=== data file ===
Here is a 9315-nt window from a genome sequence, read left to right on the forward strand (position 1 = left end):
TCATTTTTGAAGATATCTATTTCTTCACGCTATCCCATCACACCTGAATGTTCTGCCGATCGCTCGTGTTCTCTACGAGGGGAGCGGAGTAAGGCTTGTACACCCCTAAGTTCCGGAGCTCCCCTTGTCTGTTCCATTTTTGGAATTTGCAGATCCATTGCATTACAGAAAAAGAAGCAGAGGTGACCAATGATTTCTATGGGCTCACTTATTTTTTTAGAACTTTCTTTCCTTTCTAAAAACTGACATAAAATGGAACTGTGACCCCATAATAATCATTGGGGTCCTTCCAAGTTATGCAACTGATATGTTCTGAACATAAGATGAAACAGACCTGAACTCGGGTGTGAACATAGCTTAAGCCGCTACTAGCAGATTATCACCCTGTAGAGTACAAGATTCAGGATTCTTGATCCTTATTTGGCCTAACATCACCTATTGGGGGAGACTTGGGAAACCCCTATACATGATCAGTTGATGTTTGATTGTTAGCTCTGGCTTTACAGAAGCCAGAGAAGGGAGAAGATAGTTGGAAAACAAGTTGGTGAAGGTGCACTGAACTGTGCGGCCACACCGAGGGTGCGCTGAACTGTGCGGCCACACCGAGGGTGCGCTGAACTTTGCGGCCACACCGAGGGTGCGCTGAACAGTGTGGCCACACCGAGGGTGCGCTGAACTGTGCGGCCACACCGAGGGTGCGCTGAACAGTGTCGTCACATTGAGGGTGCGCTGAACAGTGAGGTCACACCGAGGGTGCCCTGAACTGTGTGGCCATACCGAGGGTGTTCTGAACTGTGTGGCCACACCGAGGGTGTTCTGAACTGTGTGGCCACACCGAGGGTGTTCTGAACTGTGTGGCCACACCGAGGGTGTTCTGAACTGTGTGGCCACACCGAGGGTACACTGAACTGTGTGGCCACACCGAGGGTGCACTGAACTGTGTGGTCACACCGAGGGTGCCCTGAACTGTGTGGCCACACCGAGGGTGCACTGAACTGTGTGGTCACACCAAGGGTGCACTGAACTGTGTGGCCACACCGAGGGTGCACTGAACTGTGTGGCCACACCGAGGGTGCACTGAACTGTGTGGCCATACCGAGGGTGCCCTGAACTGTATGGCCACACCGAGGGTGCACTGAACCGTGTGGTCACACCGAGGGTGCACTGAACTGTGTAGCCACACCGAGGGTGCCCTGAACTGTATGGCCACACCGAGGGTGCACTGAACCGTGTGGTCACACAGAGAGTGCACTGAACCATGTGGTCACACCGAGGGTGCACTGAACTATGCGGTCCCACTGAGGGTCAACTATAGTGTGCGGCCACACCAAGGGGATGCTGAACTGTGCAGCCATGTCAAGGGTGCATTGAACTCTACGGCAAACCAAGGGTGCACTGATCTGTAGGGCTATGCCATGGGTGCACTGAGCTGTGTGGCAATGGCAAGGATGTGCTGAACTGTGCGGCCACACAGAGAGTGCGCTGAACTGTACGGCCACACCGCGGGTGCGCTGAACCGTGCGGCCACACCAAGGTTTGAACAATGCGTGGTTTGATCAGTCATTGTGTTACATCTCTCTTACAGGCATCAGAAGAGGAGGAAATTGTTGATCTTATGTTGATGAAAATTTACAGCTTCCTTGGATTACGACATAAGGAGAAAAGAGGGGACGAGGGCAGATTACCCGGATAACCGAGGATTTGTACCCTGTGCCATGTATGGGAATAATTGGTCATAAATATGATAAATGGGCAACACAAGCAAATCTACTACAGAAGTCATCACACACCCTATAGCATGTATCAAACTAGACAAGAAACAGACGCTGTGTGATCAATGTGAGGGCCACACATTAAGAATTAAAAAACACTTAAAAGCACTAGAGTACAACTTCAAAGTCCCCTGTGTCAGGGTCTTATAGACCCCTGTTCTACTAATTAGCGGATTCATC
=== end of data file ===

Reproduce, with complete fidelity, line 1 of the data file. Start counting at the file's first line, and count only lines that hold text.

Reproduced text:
Here is a 9315-nt window from a genome sequence, read left to right on the forward strand (position 1 = left end):